Except that isn't really it.  The detective did not present all of the evidence found for discovery.  For instance, there were a number of other people who possessed the boyfriend's house key.  There was a man dressed in a uniform wandering around the streets at the time of the murder and mentioned something about the crime before it was discovered later that morning.  He was later polygraphed and failed.

It was such a flimsy case, the defense attorney didn't even try to prove her client was not guilty.  Arrogance in an attorney can have disastrous results.  She was convicted.

Key points I found fascinating:
  • Arrests can be made with insufficient evidence. Oft times the evidence is simply that the accused survived a horrible tragedy (a case of an apartment fire where 7 people died, including a man's wife and child.  He was arrested without any evidence).
  • Once under arrest, the most unlikely to leave are the truly indigent, particularly African American.  If bail is set, they are too poor to make bail.
  • Even if innocent, they will stay in jail thus losing their means of support and income.
  • There are detectives who do and will use torture to force a confession.  One man spent three hours with a typewriter cover tied over his head while being intimidated and tortured for a confession.  He never gave it.  The detectives claimed he signed a confession but coffee was spilled on it so it was thrown away.  Their word was accepted as evidence.
  • The client is nearly always over charged.  This means the defense attorney has to file motions to get each charge addressed in court with the judge or accept a plea deal, guilty or not.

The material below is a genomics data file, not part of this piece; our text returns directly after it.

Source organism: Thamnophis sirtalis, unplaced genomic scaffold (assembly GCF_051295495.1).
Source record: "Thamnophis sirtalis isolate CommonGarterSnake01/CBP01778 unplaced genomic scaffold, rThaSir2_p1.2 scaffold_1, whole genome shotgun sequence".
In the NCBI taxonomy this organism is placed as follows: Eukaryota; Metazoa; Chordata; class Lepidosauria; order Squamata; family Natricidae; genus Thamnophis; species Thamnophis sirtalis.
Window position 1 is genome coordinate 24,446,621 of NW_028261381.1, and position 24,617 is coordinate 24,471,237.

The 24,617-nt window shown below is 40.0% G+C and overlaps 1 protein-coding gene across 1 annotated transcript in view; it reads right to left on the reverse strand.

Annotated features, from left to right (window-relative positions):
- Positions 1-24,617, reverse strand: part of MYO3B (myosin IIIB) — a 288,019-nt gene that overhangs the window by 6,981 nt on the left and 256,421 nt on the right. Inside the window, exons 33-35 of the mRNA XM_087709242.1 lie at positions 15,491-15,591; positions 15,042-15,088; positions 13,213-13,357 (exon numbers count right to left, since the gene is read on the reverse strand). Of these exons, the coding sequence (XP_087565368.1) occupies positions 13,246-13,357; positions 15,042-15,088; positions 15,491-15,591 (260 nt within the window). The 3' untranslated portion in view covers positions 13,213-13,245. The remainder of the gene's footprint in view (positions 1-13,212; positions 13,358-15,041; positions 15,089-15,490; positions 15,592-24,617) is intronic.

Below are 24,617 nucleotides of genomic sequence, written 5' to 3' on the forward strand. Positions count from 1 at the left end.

• Without income or savings, the accused is forced to accept counsel from a public defender who carries far too many cases to effectively defend the client.
  • Judges make a huge difference in the way the case will be handled.  They are not necessarily represented in the image of Lady Justice, holding a scale with a blindfold.  The author has heard her share of bigotry, misogyny, and other prejudices in open court.  Judges can choose whether or not to allow exhibits that would exonerate the accused without basis of law.
  • It is terrifyingly easy to be accused of a crime and have all of the above conditions for any person in this country.  
The Illinois governor, George Ryan, made this statement:

"Three years ago, I was faced with startling information.  We had exonerated not one, not two, but thirteen men from death row... The state nearly killed innocent people, nearly injected them with a cocktail of deadly poisons so that they could die in front of witnesses on a gurney in the state's death chamber."

"Thirty-three death row inmates were represented at trial by attorneys who had later been disbarred or at some point suspended from practicing law.  Of the more than 160 death row inmates, 35 are African-American defendants who were convicted or condemned to die by all all-white juries.  More than two thirds of the inmates on death row are African-American.  Forty-six inmates were convicted on the basis of testimony from jailhouse informants."

That, right there, frightens me silly.

5 stars.

1 comment:

CountessLaurie said...

WOW. Sounds great. I will definitely check her out!

Thanks for the review.